Gorsuch not qualified for Supreme Court

Ellie Speedling, Social Media Reporter

On April 7, Neil Gorsuch was confirmed as the 113th Supreme Court justice, filling the vacant seat left by the death of Justice Antonin Scalia who died in Feb. 2016.  Gorsuch wasn’t fairly nominated due to the “nuclear option” and the Senate Republicans were biased in not allowing Merrick Garland, President’s Obama’s Supreme Court nominee, to have a hearing.

Gorsuch was nominated by President Donald Trump on Jan. 31, a logical choice given that Gorsuch has a philosophy similar to Scalia’s. It is also believed that he will offer a different perspective since he will be the only judge from a Western state and the only judge who practices Protestantism.

On April 6, the Senate met to advance Gorsuch’s nomination. In order to advance, Gorsuch needed to secure 60 votes, but the Democrats were fixed on their votes and denied Gorsuch of the 60 votes he needed to advance, resulting in “the first successful partisan filibuster of a Supreme Court nominee” according to biography.com.

The Republicans countered with another historic move, implementing the “nuclear option”, which lowered the number of votes Gorsuch needed to get from 60 to 50, thereby eliminating the filibuster.

Since the Republicans lowered the number of votes needed, it shows the extreme bias and unfair approach to get their nominee to win. Gorsuch did not fairly win; he needed 60 votes and he didn’t achieve it, therefore he should not have been confirmed. Both parties have become more polarized in recent years, but a lifetime appointment to the highest court shouldn’t be decided by the minimum number of votes.

“[Gorsuch is] The first successful partisan filibuster of a Supreme Court nominee.””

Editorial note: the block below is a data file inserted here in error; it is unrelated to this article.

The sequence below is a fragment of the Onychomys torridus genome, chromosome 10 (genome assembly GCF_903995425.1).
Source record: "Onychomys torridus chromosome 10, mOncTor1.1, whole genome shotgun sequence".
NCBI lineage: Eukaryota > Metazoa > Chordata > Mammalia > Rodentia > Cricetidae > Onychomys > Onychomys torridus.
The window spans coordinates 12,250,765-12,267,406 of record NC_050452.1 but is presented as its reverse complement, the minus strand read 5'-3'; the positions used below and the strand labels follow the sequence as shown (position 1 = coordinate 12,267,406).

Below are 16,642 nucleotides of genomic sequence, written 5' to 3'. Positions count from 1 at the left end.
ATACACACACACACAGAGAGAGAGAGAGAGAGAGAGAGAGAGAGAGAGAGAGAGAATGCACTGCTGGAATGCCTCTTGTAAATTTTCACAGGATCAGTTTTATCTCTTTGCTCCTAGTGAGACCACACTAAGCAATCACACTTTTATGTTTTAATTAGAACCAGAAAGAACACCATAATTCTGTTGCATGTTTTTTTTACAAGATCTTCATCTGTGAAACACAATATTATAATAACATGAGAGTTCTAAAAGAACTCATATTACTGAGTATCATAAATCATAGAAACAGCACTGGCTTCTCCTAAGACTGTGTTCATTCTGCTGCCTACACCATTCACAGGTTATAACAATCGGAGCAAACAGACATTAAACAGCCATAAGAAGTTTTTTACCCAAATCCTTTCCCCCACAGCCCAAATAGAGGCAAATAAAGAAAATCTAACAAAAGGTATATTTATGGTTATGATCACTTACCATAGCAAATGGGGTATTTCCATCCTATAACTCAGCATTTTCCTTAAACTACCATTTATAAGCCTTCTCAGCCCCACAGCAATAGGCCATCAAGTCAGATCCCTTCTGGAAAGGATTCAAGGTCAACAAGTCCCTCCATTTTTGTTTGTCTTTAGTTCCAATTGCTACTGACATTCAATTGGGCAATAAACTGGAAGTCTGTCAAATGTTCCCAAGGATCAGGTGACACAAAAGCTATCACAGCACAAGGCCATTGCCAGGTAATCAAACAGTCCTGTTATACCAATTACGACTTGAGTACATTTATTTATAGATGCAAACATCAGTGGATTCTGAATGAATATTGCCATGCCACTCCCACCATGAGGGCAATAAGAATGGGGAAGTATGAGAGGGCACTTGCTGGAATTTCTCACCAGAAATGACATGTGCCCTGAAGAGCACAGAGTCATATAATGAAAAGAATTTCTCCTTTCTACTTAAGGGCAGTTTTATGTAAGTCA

— Biography.com

On March 16, President Obama nominated Merrick Garland for a Supreme Court seat, a fair choice given that Garland is well-respected among his peers, a highly experienced federal court judge and moderate. Garland was not given a hearing among Senate Republicans, even though he was extremely qualified for the job, because the Senate was waiting to see who would be elected. If Clinton won, Garland would most likely be nominated again, if Trump won, then a Republican nominee would be nominated.

Trump was elected and Gorsuch was nominated, then confirmed to the Supreme Court. This ensured a conservative majority on the Supreme Court and prevented a shift of ideological balances.

Denying a hearing to a candidate because they don’t have the same political beliefs is not fair and extremely biased towards a certain political party. Garland should have gotten a hearing even though he wasn’t affiliated with Republicans since he was respected by both political parties and was qualified for the position.

Neil Gorsuch may be qualified for the position, or at least more qualified than Trump’s choices for other positions, but the way he achieved it was dishonorable.